Rabbi Abraham J Feldman

Abraham J. Feldman      (1893-1977) 

1920-1925 Assistant,  and then became Associate and Interim Senior Rabbi at Keneseth Israel

Abraham Jehiel Feldman, Reform rabbi, author, and civic leader, was born on June 28, 1893 in Kiev, Ukraine. In 1906 he came to the United States with his parents and they settled on the Lower East Side of Manhattan in New York City.

He attended Columbia University and received a BHL (1913), the University of Cincinnati where he received an A.B. (1917), and the Hebrew Union College in Cincinnati, where he was ordained as a Rabbi (1918).

After graduation, Rabbi Feldman served as Associate Rabbi to Stephen S. Wise at the Free Synagogue in New York City (1918-1919); as Rabbi at Congregation Children of Israel in Athens, Georgia (1919-1920); as an associate, then acting, Rabbi at Congregation Keneseth Israel in Philadelphia (1920-1925). This was because of the unexpected passing of Rabbi Krauskopf in 1923.  While at KI he suggested the creation of the Men’s Club in 1922.

After serving at KI he became a Rabbi at Congregation Beth Israel in West Hartford, Connecticut (1925-1968). In 1968 he was elected Rabbi Emeritus of Congregation Beth Israel.

 A nationally known Jewish leader, Feldman served as President of the Central Conference of American Rabbis (1947-1949). He served as an officer of the Synagogue Council of America (1955-1957), the Jewish Ministers of Philadelphia, the Federation of Jewish School Teachers of Pennsylvania, the Jewish Teacher’s Association of New England Liberal Schools, the Alumni Association of the Hebrew Union College (1945-1947), and the World Union for Progressive Judaism (1947-1949). He was on the Board of Directors of the National Farm School (Doylestown, Pennsylvania), United Jewish Charities, and Mt. Sinai Hospital (Hartford). He was an active member of the Board of Managers of the Department of Synagogue and School Extension of the Union of American Hebrew Congregations, and a member of the governing board of the American Jewish Committee, and the Military Chaplains Association.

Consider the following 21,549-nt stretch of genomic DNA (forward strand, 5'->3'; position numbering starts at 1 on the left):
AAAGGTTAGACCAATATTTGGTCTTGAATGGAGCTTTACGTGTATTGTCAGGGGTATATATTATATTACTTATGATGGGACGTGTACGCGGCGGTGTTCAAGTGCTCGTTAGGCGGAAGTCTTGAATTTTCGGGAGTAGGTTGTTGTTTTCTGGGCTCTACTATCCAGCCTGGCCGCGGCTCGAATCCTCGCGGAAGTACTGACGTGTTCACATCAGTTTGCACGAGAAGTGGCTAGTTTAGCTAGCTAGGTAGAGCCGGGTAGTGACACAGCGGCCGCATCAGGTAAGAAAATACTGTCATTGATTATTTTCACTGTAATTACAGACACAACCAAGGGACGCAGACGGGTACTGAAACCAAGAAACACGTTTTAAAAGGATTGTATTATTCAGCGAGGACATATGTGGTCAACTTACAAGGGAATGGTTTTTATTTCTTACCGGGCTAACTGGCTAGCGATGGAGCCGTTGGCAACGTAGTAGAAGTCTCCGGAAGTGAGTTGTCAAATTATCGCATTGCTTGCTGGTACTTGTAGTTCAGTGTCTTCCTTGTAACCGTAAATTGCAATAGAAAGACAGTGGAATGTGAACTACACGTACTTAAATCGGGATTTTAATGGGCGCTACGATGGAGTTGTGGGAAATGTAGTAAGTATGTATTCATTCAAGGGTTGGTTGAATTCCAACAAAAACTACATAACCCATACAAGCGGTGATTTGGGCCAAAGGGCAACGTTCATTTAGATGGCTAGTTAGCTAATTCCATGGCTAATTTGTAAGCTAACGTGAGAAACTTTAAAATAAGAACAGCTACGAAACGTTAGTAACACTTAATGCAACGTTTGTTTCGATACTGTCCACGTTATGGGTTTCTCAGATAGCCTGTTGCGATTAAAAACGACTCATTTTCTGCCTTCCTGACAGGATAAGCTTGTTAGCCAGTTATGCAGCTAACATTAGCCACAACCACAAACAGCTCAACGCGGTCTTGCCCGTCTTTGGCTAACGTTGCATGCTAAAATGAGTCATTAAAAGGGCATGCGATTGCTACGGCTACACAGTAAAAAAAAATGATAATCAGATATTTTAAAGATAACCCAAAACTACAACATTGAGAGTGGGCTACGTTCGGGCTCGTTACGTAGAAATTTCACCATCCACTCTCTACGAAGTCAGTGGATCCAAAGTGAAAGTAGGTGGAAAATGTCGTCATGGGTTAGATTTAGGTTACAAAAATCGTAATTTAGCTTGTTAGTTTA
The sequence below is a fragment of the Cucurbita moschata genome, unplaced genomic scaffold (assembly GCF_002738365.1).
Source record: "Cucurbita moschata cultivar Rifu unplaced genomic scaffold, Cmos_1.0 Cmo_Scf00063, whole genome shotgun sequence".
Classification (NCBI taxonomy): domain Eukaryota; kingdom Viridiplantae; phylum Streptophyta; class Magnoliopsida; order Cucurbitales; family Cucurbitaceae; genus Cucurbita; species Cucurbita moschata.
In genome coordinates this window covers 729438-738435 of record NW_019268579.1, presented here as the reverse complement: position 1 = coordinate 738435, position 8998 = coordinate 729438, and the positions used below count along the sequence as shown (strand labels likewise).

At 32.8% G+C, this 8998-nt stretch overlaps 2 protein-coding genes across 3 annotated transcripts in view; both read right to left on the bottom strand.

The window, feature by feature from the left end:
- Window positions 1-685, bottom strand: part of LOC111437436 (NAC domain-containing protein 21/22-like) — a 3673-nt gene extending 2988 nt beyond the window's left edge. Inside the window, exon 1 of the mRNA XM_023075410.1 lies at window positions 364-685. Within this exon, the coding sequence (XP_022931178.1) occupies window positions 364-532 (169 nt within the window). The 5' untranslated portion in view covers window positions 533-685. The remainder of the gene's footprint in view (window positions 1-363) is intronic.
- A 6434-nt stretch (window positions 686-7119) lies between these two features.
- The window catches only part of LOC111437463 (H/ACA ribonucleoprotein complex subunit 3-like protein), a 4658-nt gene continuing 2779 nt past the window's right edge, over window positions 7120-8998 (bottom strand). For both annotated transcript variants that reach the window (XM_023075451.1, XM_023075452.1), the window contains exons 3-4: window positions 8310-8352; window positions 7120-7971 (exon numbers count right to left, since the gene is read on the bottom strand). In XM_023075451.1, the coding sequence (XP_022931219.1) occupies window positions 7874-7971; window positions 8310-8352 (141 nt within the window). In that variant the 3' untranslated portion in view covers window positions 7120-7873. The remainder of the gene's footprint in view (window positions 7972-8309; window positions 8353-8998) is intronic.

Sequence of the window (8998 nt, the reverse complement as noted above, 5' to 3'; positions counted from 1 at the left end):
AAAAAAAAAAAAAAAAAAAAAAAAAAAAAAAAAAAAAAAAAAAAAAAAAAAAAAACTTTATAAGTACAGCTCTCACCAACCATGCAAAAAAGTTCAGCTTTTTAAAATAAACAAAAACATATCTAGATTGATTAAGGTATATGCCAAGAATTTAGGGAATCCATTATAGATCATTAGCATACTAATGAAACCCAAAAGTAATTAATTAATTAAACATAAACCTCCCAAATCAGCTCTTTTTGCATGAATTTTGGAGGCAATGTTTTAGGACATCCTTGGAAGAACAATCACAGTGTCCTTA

His leadership in community affairs is demonstrated through his involvement in the Connecticut Birth Control League, Hartford Music Foundation, the Connecticut Advisory Committee of the United States Commission on Civil Rights, the University of Hartford, Hartford Rotary Club, various offices within the Masonic movement in the United States and Israel, and the American Jewish Historical Society.

Rabbi Feldman was the author of numerous publications during his lifetime. His writing career was extensive.  Some examples are Associate Editor of the English-Yiddish Encyclopedia Dictionary (1910-1912), 1929 founder and editor of the Connecticut Jewish Ledger, 100 Benedictions (1948), Confirmation (1949), Reform Judaism: A Guide for Reform Jews (1953), and American Reform Rabbi (1965). He was also a contributor to a number of encyclopedias.  Rabbi Feldman received honorary degrees from Hebrew Union College (D.D., 1944), Trinity College (STD, 1953), Hillyer College (LL.D., 1953), Hart College of Music (D.Hum., 1953), the University of Hartford, and Parsons College.

Rabbi Abraham Feldman died on July 21, 1977 after a brief illness. He was 84 years of age.